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The Complete Piano Music by Franz Schubert

Unlike Mozart, Beethoven, Liszt or Chopin, Schubert was not a keyboard virtuoso. He played the piano only in the intimate gatherings known as Schubertiads. Nevertheless, he is certainly one of the greatest composers for piano, exploring the expressive potential of the keyboard in a succession of masterpieces for solo piano, piano duet, chamber music and song accompaniment. Therefore, it’s an event worth celebrating when Piano Street now publish his dances as well as his complete piano sonatas, which in addition to the previously available selection of Impromptus, Moments Musicaux and many other pieces give you the complete picture of Schubert as a composer for the piano. Read more >>

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Author Topic: How to play Ravel's Minuet sur le nom d'Haydn?  (Read 708 times)
faa2010
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« on: August 27, 2017, 09:21:52 PM »

Greetings,

I am trying to learn this piece so I can start playing Ravel and understand his style.

https://www.pianostreet.com/smf/index.php?topic=64145.0

What tips could you give me?

PS, My hands can strench to an 8th key, with effort to a 9th key.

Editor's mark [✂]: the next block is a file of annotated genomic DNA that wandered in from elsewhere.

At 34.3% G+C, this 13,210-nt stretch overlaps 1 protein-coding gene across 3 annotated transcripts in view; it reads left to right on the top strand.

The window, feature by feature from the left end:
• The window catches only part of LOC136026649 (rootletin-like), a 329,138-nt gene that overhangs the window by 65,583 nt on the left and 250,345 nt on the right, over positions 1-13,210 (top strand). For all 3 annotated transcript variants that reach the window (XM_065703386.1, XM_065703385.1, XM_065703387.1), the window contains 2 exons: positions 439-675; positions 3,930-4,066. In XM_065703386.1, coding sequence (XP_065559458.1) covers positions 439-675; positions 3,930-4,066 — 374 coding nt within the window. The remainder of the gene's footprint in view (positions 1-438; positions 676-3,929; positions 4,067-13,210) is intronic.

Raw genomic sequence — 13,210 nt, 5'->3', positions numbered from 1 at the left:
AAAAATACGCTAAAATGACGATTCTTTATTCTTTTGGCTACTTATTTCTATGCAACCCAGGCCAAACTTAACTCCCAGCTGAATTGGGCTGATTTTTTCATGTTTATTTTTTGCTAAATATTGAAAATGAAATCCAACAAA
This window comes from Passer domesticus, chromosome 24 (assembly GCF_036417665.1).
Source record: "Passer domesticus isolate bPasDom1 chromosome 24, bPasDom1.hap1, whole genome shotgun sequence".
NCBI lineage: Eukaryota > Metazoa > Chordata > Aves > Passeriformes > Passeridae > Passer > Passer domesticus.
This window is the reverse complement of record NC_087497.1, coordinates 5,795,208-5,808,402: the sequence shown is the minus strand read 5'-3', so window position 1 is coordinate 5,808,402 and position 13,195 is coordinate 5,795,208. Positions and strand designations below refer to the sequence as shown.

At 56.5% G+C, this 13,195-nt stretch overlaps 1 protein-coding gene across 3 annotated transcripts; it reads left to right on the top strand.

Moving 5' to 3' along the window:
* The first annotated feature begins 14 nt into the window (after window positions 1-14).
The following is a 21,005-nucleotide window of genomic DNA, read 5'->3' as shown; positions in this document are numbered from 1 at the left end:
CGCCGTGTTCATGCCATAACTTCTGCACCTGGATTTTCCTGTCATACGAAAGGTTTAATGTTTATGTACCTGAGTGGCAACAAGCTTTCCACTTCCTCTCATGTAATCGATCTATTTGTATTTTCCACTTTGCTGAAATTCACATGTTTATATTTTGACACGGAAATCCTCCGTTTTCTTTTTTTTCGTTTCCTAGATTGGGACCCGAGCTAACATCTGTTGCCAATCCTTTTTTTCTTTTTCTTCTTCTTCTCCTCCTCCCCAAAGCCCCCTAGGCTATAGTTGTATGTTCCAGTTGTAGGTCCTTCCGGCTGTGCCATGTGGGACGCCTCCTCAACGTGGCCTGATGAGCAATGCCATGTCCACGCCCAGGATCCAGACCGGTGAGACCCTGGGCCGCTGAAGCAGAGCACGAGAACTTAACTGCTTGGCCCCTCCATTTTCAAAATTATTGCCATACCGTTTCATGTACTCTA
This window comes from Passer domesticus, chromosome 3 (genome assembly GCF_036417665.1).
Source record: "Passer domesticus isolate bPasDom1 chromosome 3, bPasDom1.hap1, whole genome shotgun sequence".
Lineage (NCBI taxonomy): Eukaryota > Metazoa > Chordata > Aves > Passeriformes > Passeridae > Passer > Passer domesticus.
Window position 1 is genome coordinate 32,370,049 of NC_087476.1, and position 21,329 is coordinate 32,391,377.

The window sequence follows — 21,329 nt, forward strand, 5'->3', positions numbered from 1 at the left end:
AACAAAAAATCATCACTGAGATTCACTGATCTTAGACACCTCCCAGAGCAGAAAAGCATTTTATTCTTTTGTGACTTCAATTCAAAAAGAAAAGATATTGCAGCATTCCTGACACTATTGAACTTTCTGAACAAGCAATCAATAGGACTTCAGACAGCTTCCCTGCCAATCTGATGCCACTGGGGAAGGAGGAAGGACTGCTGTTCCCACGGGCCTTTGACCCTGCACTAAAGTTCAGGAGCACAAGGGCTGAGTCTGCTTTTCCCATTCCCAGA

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louispodesta
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« Reply #1 on: September 02, 2017, 12:20:07 AM »

Greetings,

I am trying to learn this piece so I can start playing Ravel and understand his style.

https://www.pianostreet.com/smf/index.php?topic=64145.0

What tips could you give me?

PS, My hands can strench to an 8th key, with effort to a 9th key.
As stated for the record on this website, I am a classical pianist/"social activist" philosopher.  In the past, I have posted responses per my thesis regarding original performance practice.  This is the manner in which the composer/pianists of the 18th, 19th, and early 20th century actually played their music, and also taught such.

http://www.youtube.com/watch?v=2VPgg3armCI

Accordingly, I list for your perusal the following links, which you can purchase directly or maybe borrow from a local music (University) library:

https://www.amazon.com/Composer-Pianist-Conductor-MAURICE-RAVEL/dp/B00008BNTE

http://www.nytimes.com/2007/07/24/arts/music/24debu.html


The first source will open your ears, especially in regards your hand size, and the second will suggest a non-academic look as what really happened.

For further guidance, please do not hesitate to contact me by PM.

The piece your have already learned is a conservatory method (block chord) approach. And, when you listen to the Caswell recordings, you will realize that this (Maurice Ravel) composer/pianist was barely 5 feet tall, and he damn well did not have hands much larger than yours (OR MINE!).





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